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Watch: N.J. cop climbs into burning home to rescue dog. ‘Get me in there!’

Officer Julia Caldwell suffered a serious respiratory injury, but she says it was worth it

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Ewing Police Department

By Kevin Shea

EWING, N.J. — As Julia Caldwell watched a fellow Ewing police officer get partially into the window of a burning home last month, where a dog was in a cage, her adrenaline surged: “Get me in there!” she exclaimed.

Her sergeant expressed doubt. “You can’t go in there.”

“Yes I can, watch,” Caldwell said.

Seconds later, an officer hoisted her up and Caldwell squeezed her small frame through the window to retrieve the dog, which was in imminent peril.

Smoke billowed from the home on Browning Avenue on June 2, and what you cannot see on the body camera video is the heat that consumed the room even though flames had yet to burn.

Caldwell later learned that the heat is invisibly dangerous, and her excited inhaling caused her to inhale invisible, heated gases.

She continues to recover from injuries were worse than police originally expected - she was in a medically-induced coma - and remains off duty more than a month later, she told NJ Advance Media in a recent interview.

The rescue took less than 90 seconds. And it was worth it.

“I look at it this way,” Caldwell said. “I have two dogs, and I just couldn’t imagine losing my house and everything in it, and my dogs, in the blink of an eye.

“I knew I could get in that window, and I just thought, let me get in and get out,” she said.

Serendipitous events put her on the side of that house, she said.

Caldwell is a detective, but was on patrol that day as part of the effort by police in New Jersey to add extra security to public schools after the shooting in Uvalde, Texas.

As she was at nearby Antheil Elementary School, she heard the call and hesitated momentarily about responding since she was on a special detail. She was close, so she decided to go and see if they needed help.

The body camera footage, posted on YouTube by her proud husband, retired Ewing officer Jeff Caldwell, starts with her hustling down the street.

When she learns that the residents are out of the home, but a dog is inside, she runs past firefighters stretching hoses and joins the other officers at the window of the room pointed out by a neighbor.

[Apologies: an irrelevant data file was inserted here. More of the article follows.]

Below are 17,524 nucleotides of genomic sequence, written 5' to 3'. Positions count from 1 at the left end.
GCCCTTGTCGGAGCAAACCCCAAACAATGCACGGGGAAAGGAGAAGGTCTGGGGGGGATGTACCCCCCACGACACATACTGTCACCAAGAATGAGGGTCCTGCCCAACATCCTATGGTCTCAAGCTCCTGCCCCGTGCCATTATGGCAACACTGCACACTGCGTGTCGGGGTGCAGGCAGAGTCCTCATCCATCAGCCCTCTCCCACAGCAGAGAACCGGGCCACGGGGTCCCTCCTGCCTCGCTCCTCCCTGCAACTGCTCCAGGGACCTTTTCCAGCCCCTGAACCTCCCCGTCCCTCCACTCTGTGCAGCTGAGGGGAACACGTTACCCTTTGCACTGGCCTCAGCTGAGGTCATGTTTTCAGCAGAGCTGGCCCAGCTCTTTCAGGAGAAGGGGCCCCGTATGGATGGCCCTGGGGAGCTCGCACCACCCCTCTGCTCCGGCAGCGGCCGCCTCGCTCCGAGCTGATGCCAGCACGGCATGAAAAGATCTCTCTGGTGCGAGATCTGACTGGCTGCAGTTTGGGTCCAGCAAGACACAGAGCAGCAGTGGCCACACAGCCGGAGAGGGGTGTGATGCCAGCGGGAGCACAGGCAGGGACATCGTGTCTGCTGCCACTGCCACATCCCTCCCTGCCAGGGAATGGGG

One, Mike Giovannetti, was the one who leaned into the window, then picked up Caldwell to assist her inside.

The footage is clear, as Caldwell opens the dog’s cage, wraps it in a towel and brings it to the window. The room is hazy with smoke, but her vision, she said, was like being underwater in a pool without goggles. “You can see, but not really,” she said.

After handing the 70-pound dog to officers Giovannetti, Charles Wyckoff and Sgt. Caitlin Hurley, they lowered the 105-pound Caldwell to the ground, where she stares at the grass and catches her breath. The footage ends there.

But Caldwell said it quickly got worse at the scene, when she started talking oddly, and the last thing she remembers is telling EMTs that her tongue felt funny and was swelling. That’s a telltale sign of damage to the respiratory tract, she later learned.

She woke up in a hospital 26 hours later, confused, with leather straps on her arms, and fellow cops looking at her and asking how she felt.

Caldwell had been intubated by EMTs and paramedics in the back of their ambulance and put in an induced coma to let her lungs recover and breathed on a ventilator.

She continues to recover at home, and is suffering from reactive airway disease, or RAD, and might battle it for life. She also “tweaked” her collarbone, and has been cleared to return to desk duty following that injury, her pulmonologist has not cleared her for full duty.

Caldwell is still learning about her injuries, and said she even told her pulmonologist how, from looking at the video, that the rescue took just 1 minute and 29 seconds.

“Honey, that’s a minute too long,” he responded, she said, laughing about it now.

The 12-year police officer said she’ll get through it. The police department and her friends and family has been incredibly supportive, and she’s appreciative of the media attention.

And, she has also learned of the care she received from EMTs Sean Leary and Jessica Cheverez and paramedics Alex Velez and Neil Havkin. Leary, she said, held her hand as medics put in an IV and she passed out.

Capital Health nurses even braided her hair as she lay in the hospital bed unconscious.

“Everyone was great,” she said.

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